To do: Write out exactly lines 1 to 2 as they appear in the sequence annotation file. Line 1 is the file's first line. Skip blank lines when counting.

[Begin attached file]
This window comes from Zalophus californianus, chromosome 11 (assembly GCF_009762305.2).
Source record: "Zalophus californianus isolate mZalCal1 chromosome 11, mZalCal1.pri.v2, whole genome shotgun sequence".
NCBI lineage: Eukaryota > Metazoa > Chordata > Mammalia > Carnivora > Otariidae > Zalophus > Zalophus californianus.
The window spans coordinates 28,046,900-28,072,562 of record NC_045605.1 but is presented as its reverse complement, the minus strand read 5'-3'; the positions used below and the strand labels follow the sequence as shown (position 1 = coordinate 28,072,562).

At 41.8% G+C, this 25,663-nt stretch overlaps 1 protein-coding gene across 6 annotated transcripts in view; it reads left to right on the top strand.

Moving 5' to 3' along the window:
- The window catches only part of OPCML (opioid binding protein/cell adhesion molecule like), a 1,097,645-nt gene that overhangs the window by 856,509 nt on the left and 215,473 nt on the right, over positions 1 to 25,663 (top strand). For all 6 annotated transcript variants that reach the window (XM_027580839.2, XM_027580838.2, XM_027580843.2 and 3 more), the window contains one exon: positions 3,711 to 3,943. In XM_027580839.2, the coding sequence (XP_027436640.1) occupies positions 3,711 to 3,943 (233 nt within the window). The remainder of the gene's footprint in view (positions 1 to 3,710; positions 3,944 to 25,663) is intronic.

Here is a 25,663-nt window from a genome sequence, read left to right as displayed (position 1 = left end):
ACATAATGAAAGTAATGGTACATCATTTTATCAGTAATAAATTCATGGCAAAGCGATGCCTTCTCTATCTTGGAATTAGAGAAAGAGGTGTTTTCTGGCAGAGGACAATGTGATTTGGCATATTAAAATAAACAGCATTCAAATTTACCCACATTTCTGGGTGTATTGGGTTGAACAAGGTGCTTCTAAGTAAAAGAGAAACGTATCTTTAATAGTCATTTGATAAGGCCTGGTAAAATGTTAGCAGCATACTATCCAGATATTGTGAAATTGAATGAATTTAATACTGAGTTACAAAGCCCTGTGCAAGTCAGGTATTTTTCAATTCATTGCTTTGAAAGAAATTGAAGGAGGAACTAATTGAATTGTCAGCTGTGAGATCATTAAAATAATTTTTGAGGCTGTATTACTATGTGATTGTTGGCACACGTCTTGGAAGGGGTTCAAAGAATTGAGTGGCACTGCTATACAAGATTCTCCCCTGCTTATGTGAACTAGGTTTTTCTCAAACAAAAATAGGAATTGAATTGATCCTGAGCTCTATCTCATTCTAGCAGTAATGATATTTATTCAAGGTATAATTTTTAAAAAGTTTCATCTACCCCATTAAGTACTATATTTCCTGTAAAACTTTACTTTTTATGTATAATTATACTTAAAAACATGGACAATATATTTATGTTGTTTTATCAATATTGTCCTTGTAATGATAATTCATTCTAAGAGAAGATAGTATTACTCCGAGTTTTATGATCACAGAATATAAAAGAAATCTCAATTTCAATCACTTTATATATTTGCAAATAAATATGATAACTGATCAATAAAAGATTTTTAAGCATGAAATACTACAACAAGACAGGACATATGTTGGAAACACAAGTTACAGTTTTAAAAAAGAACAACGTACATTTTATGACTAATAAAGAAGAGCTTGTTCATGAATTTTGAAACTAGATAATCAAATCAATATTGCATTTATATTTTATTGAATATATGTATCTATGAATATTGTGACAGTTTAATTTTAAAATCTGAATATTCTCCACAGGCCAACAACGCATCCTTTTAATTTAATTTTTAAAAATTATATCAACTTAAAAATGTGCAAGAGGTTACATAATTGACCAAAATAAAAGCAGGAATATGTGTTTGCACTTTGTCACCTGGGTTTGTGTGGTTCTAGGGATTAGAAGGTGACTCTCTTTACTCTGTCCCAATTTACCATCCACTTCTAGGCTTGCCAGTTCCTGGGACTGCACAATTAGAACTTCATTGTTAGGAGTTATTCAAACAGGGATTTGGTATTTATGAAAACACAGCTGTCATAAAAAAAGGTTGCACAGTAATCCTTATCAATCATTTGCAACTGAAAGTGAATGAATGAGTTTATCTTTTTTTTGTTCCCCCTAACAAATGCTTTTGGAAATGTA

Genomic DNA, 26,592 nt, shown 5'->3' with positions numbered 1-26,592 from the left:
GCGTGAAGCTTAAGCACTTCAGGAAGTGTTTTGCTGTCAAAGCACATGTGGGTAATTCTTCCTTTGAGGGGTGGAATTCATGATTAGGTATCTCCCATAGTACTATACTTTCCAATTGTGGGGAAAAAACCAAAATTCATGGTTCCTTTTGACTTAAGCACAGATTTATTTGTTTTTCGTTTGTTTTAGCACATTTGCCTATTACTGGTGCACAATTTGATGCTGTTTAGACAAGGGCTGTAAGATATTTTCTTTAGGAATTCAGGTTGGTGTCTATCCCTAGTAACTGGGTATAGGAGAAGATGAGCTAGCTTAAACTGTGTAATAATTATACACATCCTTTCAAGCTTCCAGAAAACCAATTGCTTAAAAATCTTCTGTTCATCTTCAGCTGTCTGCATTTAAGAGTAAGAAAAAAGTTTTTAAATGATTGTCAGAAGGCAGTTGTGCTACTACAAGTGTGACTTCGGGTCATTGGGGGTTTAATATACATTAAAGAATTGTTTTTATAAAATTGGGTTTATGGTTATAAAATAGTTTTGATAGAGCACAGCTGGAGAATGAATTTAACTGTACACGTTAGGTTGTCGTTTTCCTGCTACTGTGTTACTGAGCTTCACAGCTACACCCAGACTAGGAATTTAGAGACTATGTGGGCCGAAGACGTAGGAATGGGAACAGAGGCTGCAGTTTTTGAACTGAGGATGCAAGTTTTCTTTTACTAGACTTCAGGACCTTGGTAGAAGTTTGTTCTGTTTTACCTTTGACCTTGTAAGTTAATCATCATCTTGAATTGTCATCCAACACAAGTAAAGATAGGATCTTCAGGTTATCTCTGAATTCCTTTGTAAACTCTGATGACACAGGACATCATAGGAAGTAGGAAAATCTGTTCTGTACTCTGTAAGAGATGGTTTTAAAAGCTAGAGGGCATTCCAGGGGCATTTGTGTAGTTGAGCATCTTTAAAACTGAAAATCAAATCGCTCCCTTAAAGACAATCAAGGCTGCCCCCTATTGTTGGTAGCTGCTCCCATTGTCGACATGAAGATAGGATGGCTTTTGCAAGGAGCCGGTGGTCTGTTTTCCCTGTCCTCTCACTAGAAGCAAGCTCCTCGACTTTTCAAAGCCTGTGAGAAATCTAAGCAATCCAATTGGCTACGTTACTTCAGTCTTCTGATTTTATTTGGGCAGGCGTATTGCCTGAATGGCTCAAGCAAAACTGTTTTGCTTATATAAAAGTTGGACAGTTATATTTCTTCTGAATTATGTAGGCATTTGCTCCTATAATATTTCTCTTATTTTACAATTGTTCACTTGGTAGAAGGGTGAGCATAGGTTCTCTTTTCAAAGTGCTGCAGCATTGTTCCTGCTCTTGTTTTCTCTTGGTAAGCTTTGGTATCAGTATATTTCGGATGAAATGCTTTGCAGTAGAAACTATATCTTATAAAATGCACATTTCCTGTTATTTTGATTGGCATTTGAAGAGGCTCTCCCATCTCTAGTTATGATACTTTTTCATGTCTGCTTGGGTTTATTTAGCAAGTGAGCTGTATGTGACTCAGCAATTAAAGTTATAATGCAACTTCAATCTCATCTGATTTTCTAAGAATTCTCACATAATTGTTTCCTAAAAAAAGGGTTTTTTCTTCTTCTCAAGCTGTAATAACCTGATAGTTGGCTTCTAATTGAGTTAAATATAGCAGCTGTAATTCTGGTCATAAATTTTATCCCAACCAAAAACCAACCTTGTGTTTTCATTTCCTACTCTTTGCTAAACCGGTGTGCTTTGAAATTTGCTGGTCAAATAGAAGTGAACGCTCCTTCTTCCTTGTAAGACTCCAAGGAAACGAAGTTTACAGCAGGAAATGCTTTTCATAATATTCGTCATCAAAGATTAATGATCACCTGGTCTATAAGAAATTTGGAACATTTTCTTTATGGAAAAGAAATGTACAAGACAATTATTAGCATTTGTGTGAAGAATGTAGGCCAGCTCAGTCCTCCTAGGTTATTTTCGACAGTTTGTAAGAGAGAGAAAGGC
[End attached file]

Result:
This window comes from Zalophus californianus, chromosome 11 (assembly GCF_009762305.2).
Source record: "Zalophus californianus isolate mZalCal1 chromosome 11, mZalCal1.pri.v2, whole genome shotgun sequence".